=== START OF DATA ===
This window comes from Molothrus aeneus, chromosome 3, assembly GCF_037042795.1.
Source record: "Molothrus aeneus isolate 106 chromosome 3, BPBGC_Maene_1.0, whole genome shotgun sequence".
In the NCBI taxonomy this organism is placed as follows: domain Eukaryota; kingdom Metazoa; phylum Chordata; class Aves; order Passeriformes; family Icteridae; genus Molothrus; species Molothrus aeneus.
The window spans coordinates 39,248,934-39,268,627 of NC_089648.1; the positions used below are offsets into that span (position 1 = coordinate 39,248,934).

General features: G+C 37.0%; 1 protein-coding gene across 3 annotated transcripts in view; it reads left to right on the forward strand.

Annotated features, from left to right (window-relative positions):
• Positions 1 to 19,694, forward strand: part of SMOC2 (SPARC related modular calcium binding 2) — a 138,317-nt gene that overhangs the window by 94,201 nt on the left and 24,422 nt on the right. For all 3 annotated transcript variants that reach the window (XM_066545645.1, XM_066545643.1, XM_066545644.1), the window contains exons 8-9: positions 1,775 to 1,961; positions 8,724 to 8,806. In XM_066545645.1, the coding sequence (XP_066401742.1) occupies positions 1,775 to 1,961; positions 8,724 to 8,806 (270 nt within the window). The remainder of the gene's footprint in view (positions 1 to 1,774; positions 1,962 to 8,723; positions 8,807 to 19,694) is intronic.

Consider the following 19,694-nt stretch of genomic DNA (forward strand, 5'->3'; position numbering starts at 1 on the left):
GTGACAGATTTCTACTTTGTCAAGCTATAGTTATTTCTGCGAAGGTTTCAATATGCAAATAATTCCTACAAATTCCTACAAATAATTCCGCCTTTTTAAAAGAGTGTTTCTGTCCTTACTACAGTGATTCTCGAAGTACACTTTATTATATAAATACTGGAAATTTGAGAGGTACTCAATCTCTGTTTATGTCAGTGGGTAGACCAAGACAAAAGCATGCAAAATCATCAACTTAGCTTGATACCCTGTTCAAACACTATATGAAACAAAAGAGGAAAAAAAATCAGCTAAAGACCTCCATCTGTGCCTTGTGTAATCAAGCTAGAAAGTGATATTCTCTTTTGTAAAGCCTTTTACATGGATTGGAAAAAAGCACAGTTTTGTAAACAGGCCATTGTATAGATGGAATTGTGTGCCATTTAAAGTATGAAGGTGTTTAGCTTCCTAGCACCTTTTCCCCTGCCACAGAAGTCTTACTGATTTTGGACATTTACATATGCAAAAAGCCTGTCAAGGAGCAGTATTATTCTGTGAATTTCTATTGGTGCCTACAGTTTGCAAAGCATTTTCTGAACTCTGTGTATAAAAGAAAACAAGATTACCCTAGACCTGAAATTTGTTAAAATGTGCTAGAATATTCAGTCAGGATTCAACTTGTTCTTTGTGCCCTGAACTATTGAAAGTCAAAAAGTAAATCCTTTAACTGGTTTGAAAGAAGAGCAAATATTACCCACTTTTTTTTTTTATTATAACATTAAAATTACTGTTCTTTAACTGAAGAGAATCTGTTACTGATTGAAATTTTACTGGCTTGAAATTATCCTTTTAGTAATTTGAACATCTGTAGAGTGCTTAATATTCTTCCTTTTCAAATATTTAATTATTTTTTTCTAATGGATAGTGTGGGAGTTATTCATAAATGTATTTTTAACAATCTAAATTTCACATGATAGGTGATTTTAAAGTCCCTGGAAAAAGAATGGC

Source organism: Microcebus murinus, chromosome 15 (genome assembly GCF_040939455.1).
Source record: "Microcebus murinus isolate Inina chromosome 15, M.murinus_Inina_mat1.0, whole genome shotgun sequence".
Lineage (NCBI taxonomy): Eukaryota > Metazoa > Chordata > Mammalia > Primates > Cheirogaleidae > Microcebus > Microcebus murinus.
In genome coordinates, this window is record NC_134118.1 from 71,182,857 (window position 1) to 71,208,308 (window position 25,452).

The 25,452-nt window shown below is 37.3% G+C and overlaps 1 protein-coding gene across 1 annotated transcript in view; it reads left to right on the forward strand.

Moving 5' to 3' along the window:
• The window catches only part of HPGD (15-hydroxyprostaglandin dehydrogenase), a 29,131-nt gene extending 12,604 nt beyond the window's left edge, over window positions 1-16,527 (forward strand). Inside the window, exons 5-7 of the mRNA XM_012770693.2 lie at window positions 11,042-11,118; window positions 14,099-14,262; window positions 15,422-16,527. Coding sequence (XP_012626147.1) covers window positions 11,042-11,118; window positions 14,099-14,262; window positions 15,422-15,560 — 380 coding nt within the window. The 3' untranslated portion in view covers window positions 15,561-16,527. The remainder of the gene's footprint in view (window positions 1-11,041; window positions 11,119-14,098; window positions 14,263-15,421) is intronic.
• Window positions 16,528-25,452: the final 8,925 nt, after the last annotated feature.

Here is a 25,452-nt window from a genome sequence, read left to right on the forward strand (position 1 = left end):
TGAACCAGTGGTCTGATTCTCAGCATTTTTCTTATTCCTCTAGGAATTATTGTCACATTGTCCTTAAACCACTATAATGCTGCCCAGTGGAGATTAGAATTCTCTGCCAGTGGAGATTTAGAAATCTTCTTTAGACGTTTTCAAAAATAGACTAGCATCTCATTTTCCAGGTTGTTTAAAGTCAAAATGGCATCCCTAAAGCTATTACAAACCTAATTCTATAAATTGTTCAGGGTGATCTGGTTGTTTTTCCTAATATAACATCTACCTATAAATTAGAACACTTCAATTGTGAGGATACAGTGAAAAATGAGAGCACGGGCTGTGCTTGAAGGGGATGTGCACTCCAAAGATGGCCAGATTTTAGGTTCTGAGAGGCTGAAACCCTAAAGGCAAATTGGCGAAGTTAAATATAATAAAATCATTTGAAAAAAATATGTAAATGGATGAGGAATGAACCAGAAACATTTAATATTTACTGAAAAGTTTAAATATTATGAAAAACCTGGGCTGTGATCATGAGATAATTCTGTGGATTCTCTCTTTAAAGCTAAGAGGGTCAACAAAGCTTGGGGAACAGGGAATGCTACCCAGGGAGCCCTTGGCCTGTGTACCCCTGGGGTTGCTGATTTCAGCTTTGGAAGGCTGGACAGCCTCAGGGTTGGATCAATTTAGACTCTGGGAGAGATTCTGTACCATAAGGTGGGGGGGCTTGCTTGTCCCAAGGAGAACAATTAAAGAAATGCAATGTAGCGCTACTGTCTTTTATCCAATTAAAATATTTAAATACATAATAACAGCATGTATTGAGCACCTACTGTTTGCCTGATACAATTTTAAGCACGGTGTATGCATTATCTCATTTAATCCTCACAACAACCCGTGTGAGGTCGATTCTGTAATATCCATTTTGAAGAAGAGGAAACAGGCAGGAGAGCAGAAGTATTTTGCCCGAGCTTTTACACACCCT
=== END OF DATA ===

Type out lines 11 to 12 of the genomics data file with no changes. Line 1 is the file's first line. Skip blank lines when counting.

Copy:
Source record: "Microcebus murinus isolate Inina chromosome 15, M.murinus_Inina_mat1.0, whole genome shotgun sequence".
Lineage (NCBI taxonomy): Eukaryota > Metazoa > Chordata > Mammalia > Primates > Cheirogaleidae > Microcebus > Microcebus murinus.